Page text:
This game is cozy and kind in a way that’s surprising for the size of the world, and it truly does capture the mood of a children’s fantasy novel. The houses built by the Erdling and Kindar are filled with furniture and knick-knacks, and when you enter their homes, the screen shrinks a little to convey their claustrophobic, lived-in quality. Every screen in Below the Root radiates warmth, as if someone has been living there for generations before you.
The people matter in this world. A big element of Below the Root is “pensing,” a spiritual power that allows you read the emotions of a person near you. You pense with strangers to find out whether you can trust them, and rather than simply being good or evil, they’re complicated. They could be feeling compassion, avarice, guile, or sympathy, or most worrying of all, they could simply be resigned to their fates. If you do trust them, you still have to ask their permission before you’re allowed to take anything from their house. It’s not that these interactions are functionally complex or challenging, but the fact that they center on trust and emotional intelligence (and being exceedingly polite) sets a compassionate tone for the game.
Then there are animals, like the lapans, the bunny creatures that live on the ends of branches high in the trees, who deepen your spiritual power if you go all the way out to pense with them. And the powers you learn from the Green-Sky elders aren’t for combat; you learn peaceful skills that bring you in touch with nature, like “grunspreke,” the ability to commune with trees to get them to grow faster. Presumably, those ideas come from the novels, and they’re unexpectedly charming to see translated into a game genre that was still very action-oriented in 1984. Think about it: one of the major abilities in this game is growing plants! The game is sprinkled with lovely, unassuming moments like this.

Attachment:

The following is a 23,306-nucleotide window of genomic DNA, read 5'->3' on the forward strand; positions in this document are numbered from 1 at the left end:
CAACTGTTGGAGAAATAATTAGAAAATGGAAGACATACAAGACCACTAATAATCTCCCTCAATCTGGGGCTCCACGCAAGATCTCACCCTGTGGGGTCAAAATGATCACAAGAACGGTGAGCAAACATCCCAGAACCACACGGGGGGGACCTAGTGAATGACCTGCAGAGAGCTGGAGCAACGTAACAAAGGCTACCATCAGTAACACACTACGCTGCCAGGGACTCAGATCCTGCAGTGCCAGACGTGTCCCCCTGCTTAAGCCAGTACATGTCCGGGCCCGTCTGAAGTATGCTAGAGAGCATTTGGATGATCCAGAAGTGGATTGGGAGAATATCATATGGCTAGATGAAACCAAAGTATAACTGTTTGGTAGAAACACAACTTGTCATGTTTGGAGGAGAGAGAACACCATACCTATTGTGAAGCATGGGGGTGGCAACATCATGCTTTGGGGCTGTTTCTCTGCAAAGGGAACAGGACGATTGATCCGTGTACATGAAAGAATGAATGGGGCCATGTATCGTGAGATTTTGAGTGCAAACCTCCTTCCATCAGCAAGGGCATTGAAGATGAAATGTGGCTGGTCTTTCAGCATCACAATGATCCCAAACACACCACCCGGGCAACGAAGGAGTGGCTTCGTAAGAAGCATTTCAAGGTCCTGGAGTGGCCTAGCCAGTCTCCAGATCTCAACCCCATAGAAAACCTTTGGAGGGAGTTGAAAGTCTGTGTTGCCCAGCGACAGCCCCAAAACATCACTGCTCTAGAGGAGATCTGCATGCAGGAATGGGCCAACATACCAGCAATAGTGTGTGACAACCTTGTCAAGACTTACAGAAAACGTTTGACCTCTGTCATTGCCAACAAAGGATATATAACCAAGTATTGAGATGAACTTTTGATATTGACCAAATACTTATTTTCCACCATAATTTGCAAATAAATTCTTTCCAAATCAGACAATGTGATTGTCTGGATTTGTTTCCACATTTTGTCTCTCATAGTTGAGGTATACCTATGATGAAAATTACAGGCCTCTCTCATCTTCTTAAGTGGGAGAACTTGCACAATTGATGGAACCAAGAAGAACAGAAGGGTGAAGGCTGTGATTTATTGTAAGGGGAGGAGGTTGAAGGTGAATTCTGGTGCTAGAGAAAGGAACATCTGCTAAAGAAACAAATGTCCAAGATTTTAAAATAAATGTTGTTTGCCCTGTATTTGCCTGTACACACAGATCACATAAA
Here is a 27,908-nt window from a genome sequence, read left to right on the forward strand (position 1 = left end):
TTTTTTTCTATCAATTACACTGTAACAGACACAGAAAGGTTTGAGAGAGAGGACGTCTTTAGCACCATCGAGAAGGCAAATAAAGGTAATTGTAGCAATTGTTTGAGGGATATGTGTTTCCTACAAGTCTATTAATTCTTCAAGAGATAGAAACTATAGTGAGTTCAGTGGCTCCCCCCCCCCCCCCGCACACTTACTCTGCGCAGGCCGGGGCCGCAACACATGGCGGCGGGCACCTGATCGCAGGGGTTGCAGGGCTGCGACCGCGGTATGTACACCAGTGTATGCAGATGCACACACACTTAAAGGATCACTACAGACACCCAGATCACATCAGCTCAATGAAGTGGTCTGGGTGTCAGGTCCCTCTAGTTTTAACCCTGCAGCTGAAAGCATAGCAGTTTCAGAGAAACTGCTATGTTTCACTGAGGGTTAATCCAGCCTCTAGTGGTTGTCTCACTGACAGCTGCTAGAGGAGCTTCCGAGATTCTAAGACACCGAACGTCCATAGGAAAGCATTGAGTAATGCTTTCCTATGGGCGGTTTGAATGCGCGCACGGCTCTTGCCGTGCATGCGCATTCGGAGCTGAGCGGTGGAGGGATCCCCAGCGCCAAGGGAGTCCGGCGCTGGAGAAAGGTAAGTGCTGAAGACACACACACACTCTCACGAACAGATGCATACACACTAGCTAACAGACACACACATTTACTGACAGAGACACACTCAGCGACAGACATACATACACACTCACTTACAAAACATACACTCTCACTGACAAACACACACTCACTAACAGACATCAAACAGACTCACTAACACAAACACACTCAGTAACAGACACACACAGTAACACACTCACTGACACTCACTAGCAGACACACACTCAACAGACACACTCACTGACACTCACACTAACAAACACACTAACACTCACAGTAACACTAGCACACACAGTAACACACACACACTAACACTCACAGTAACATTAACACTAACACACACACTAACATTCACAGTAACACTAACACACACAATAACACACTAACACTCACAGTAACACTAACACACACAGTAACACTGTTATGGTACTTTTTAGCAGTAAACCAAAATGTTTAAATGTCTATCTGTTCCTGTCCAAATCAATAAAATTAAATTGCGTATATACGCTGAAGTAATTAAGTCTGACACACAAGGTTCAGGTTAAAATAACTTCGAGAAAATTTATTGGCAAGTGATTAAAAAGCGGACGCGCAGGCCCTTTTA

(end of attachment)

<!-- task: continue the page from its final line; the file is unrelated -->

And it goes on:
Those moments make Below the Root more meaningful than just a platforming game where you forage for berries in an enormous tree, although that’s a good reason to play it too. Below the Root grounds the adventure in trust, literal and spiritual growth rather than destruction, stepping out of your comfort zone to take part in something bigger than yourself.
For more about Below the Root, read this personal reflection by Justin Stahlman, who recounts his own experiences with the game, first as a child and then as an adult trying to learn more about its development. Stahlman also compiled a high-resolution map of the game world, which is extremely useful for playing the game today.
The whole layout and graphics very much remind me of Alice in Wonderland, for the Apple II.
Francois: not a coincidence. BtR and AiW were produced by the same company (Telarium, under their “Windham Classics” book-adaptation line), using the same underlying engine. Interestingly, while Below the Root has a wide-open solution path (there’s very little with regard to a mandated hierarchy of things to be done, and a lot of optional things to do which make the quest easier), Alice in Wonderland has a pretty narrow, linear “main route” whose optional subquests are essentially pointless from a point of view of solving the main story.
Alice in Wonderland came later and as such is a more technically adept game (a wider range of character statuses, communication types, and object descriptions), but Below the Root feels more satisfying as a gameworld.